I respect ultra-self-referential or nonreferential texts that are grounded in radical social agendas (what was once called L=A=N=G=U=A=G=E poetry, for example). I love the communities from which they issue. When students, over the years, have submitted texts for workshop scrutiny of the type that we usually refer to as “experimental,” I have tried mightily to take those texts on their own terms rather than bend students back toward referential, more or less realistic storytelling, in prose or in verse. But experimental writing is a whole other kettle of psychedelic fish, and I am not much concerned with it in this discussion, except to note that such writing usually obliterates genre distinctions. Suffice it to say that I have tried to keep abreast of the range of poetics from which experimental writing emerges, and I have tried to keep abreast as well of what I’m told are good examples of it, primarily for the sake of guiding students, as best I can, whose predilections are to read and write such texts. I am most concerned here with narratives that may disrupt habitual linearity or habitual renderings of temporality (most Modernist classics, from Finnegan’s Wake to Nightwood, and the multitude that issues from them), but for which a beginning, middle, and end are at least suggested.
In fiction, nonfiction, playwriting, screenwriting, and poetry workshops, both undergraduate and graduate, one of our teaching tasks is to monitor the protean relation between experience and how it gets warped toward, oh, let’s call it “universal truth.” Even “genre” prose fiction may contain elements of autobiography, though it is usually utterly disguised by the formal trappings by which sci-fi, crime, historical, or romance writing is determined. More pertinent to my concerns here are prose and verse fictions of place that resonate for workshop members who also come from that place, such that classroom conversations will include the sharing of anecdotes that track the “fictional” narrative. For example, a significant number of Michiganders have an I-killed-a-deer-with-my-car-at-night story, or a my-father-got-laid-off-at-the-plant-and-abused-alcohol-and-drugs story. Student critics, in classroom discussions, relating their own versions of such templates may do so in the spirit of praising a peer’s success, or suggesting correction or modification. Perhaps in “real life” the deer was a yearling, and in the written narrative it is a sixteen-point buck. Perhaps in reality the deer was killed instantly, and in the story it suffered until the protagonist did something extraordinary to end the suffering, or it ascended, shimmering, into Deer Heaven (the supernatural is grounded, like all else, in the quotidian). Perhaps it was a beloved uncle, not father, who lost a job and spiraled into self-destructive behavior. In other words, it is often a deeper exploration of the proto-narrative, the real-life story, that best serves our helping a student tease the “universal truth,” the sense of authenticity, from the fictional narrative, whether it is rooted in realism, or veers, say, into magic realism, though it should be noted that in verse narratives, let’s call them anecdotal lyrics (acknowledging the successes of long narrative poems, such as Merrill’s The Changing Light at Sandover, that are exceptions), there is almost always an assumption that the narrative is nonfiction. The multigenre workshop shatters this assumption for prose writers as well as poets, and in the midst of the shards of that false assumption students may begin to grasp the subtlety, the delicacy, even, of the distinction between fiction and nonfiction, and that often speaking over, if you will, the verse or prose text in question and peering deeper into the ur-text, the verbal anecdote, querying not the written text under scrutiny but the experience that occasioned it, we may often tease out what is most important, what indeed authenticates the story, whether it is true or fabricated (and to what degree), prose or verse or script.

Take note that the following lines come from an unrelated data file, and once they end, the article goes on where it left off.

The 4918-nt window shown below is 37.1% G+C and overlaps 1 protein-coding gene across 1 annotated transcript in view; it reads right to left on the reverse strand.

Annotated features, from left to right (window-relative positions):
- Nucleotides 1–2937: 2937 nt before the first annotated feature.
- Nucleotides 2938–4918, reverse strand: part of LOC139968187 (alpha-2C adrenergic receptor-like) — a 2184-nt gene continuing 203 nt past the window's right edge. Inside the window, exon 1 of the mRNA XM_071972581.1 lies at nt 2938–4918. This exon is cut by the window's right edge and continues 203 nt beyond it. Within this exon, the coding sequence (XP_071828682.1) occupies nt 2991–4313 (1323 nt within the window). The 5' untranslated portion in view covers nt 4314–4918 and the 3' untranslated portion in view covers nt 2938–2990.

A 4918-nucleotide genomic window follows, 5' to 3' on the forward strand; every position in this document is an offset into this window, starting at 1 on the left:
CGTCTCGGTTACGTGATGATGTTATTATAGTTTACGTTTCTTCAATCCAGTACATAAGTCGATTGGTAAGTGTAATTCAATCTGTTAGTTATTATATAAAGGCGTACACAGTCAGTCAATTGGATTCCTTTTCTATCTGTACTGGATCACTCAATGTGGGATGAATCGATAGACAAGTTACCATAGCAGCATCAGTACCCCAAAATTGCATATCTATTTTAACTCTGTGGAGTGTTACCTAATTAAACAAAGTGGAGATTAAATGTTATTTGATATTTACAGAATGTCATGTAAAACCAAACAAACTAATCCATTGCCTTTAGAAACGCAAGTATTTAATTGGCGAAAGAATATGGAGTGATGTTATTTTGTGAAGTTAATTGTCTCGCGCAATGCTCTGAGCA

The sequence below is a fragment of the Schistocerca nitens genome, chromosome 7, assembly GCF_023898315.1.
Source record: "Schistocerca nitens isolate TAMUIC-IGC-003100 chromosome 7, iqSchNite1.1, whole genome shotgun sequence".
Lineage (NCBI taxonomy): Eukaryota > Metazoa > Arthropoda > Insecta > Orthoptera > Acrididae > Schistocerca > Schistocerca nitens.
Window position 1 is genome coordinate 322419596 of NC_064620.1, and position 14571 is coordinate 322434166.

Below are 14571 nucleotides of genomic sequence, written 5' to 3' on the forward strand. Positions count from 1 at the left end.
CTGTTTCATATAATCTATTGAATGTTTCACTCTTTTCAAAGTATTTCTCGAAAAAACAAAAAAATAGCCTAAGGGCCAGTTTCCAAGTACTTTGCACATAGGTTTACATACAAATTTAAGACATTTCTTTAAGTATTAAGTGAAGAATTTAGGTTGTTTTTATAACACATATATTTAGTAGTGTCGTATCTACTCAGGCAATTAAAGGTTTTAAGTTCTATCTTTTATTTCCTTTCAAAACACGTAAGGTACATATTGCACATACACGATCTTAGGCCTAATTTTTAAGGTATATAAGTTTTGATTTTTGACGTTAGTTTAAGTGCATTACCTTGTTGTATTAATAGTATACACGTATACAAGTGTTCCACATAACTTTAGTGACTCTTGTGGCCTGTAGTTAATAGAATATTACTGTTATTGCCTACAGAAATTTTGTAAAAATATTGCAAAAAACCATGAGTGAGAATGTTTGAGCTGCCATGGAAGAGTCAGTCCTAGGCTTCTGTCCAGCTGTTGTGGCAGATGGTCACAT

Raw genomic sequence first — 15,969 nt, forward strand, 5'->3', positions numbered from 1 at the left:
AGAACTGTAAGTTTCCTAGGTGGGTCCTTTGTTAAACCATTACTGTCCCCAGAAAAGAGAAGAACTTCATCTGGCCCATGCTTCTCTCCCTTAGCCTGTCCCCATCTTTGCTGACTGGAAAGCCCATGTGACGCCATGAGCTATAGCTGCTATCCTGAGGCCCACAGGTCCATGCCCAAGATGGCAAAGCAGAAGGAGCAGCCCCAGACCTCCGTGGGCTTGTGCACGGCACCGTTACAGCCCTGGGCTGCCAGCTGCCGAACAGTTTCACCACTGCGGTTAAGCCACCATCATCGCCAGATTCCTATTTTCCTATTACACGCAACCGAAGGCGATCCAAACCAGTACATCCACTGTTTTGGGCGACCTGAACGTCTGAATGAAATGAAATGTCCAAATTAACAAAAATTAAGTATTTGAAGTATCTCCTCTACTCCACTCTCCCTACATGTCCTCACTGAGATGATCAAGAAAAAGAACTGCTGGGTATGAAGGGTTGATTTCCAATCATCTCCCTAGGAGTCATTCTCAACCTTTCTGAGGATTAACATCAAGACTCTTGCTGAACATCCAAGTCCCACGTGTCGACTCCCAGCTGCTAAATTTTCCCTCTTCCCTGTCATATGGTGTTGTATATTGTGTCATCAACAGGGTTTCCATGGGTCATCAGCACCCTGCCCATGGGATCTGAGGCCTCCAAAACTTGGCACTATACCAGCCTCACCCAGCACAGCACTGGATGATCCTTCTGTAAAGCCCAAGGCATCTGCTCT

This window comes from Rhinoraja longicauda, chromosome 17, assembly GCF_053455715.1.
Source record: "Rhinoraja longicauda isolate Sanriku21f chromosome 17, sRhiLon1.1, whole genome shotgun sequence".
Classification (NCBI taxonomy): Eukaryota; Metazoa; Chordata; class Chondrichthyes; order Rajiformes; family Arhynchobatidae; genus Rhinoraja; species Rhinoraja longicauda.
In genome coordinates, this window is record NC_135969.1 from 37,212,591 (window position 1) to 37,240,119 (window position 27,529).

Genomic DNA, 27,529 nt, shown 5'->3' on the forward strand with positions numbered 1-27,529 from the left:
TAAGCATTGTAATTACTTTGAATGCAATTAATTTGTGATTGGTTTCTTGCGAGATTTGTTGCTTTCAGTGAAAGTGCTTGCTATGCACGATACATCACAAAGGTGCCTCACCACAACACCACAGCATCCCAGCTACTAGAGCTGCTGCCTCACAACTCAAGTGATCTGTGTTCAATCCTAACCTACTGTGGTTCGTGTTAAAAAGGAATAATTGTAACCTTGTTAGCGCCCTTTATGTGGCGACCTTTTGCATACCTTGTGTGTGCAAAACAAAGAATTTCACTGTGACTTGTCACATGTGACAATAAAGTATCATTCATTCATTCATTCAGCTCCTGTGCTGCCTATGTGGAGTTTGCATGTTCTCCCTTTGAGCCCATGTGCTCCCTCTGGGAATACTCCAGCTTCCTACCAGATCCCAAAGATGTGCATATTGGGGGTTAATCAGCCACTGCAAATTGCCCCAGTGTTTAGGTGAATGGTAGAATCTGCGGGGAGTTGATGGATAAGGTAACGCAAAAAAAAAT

The convention of the student writer remaining silent during classroom critique, when it even excludes a student from having a final word or asking questions of the group, is profoundly wrong. An important aspect of the critiquing process should be a querying of the writer (and I am sure I’m preaching mostly to the choir here). The instructor should, when she intuits—by clues in the student’s text, by reading facial expressions and body language, by knowing the student’s workshop history, by knowing at least a sliver of the student’s life story and the socioeconomic story of the student’s urban, suburban, or rural place of origin—a relevant connection between life experience and a student text, attempt to assist the student in reconciling the two. All I’m really calling for here is recognition of the voodoo we all do when we feel a connection between life and text, flesh and words in the midst of a classroom critique, or manuscript conference. This mushy-gushy, seat-of-the-pants, wholly intuitive, impossible-to-accurately-chart process becomes even more salient in the multigenre workshop where, not genre-clan identity, but the fact of literary ambition and delight in making are what stitch all the personalities in the room together.